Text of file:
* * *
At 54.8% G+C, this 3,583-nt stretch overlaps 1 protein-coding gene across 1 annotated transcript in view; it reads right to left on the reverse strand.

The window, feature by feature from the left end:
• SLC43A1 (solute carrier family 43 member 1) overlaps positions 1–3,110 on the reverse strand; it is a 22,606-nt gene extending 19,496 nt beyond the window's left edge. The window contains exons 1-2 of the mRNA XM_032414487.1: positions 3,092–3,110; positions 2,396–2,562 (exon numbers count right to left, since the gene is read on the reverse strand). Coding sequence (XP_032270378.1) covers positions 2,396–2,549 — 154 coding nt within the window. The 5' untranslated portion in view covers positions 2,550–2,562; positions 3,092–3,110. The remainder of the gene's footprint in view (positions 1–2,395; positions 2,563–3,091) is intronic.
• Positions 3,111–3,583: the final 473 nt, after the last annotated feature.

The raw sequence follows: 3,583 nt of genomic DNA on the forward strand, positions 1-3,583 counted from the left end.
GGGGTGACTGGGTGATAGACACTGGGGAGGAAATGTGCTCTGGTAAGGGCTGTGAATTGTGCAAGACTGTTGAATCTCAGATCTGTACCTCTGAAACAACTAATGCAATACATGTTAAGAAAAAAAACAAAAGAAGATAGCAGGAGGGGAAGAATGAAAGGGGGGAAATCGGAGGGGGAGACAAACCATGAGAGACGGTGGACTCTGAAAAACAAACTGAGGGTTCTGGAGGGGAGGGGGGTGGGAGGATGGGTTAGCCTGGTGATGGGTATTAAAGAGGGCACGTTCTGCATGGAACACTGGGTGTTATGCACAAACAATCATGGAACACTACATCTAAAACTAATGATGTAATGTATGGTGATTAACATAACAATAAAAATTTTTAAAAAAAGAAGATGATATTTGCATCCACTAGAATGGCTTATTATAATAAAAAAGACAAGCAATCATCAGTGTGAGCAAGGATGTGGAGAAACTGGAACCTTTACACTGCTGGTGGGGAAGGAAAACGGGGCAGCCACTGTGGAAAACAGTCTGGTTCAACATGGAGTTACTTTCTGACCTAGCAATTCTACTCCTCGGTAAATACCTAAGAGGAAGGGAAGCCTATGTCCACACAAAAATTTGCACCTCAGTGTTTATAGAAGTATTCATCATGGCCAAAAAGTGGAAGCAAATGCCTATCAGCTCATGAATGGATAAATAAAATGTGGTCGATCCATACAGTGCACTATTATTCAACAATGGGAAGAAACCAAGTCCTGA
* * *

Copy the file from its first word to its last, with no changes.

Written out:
At 54.8% G+C, this 3,583-nt stretch overlaps 1 protein-coding gene across 1 annotated transcript in view; it reads right to left on the reverse strand.

The window, feature by feature from the left end:
• SLC43A1 (solute carrier family 43 member 1) overlaps positions 1–3,110 on the reverse strand; it is a 22,606-nt gene extending 19,496 nt beyond the window's left edge. The window contains exons 1-2 of the mRNA XM_032414487.1: positions 3,092–3,110; positions 2,396–2,562 (exon numbers count right to left, since the gene is read on the reverse strand). Coding sequence (XP_032270378.1) covers positions 2,396–2,549 — 154 coding nt within the window. The 5' untranslated portion in view covers positions 2,550–2,562; positions 3,092–3,110. The remainder of the gene's footprint in view (positions 1–2,395; positions 2,563–3,091) is intronic.
• Positions 3,111–3,583: the final 473 nt, after the last annotated feature.

The raw sequence follows: 3,583 nt of genomic DNA on the forward strand, positions 1-3,583 counted from the left end.
GGGGTGACTGGGTGATAGACACTGGGGAGGAAATGTGCTCTGGTAAGGGCTGTGAATTGTGCAAGACTGTTGAATCTCAGATCTGTACCTCTGAAACAACTAATGCAATACATGTTAAGAAAAAAAACAAAAGAAGATAGCAGGAGGGGAAGAATGAAAGGGGGGAAATCGGAGGGGGAGACAAACCATGAGAGACGGTGGACTCTGAAAAACAAACTGAGGGTTCTGGAGGGGAGGGGGGTGGGAGGATGGGTTAGCCTGGTGATGGGTATTAAAGAGGGCACGTTCTGCATGGAACACTGGGTGTTATGCACAAACAATCATGGAACACTACATCTAAAACTAATGATGTAATGTATGGTGATTAACATAACAATAAAAATTTTTAAAAAAAGAAGATGATATTTGCATCCACTAGAATGGCTTATTATAATAAAAAAGACAAGCAATCATCAGTGTGAGCAAGGATGTGGAGAAACTGGAACCTTTACACTGCTGGTGGGGAAGGAAAACGGGGCAGCCACTGTGGAAAACAGTCTGGTTCAACATGGAGTTACTTTCTGACCTAGCAATTCTACTCCTCGGTAAATACCTAAGAGGAAGGGAAGCCTATGTCCACACAAAAATTTGCACCTCAGTGTTTATAGAAGTATTCATCATGGCCAAAAAGTGGAAGCAAATGCCTATCAGCTCATGAATGGATAAATAAAATGTGGTCGATCCATACAGTGCACTATTATTCAACAATGGGAAGAAACCAAGTCCTGA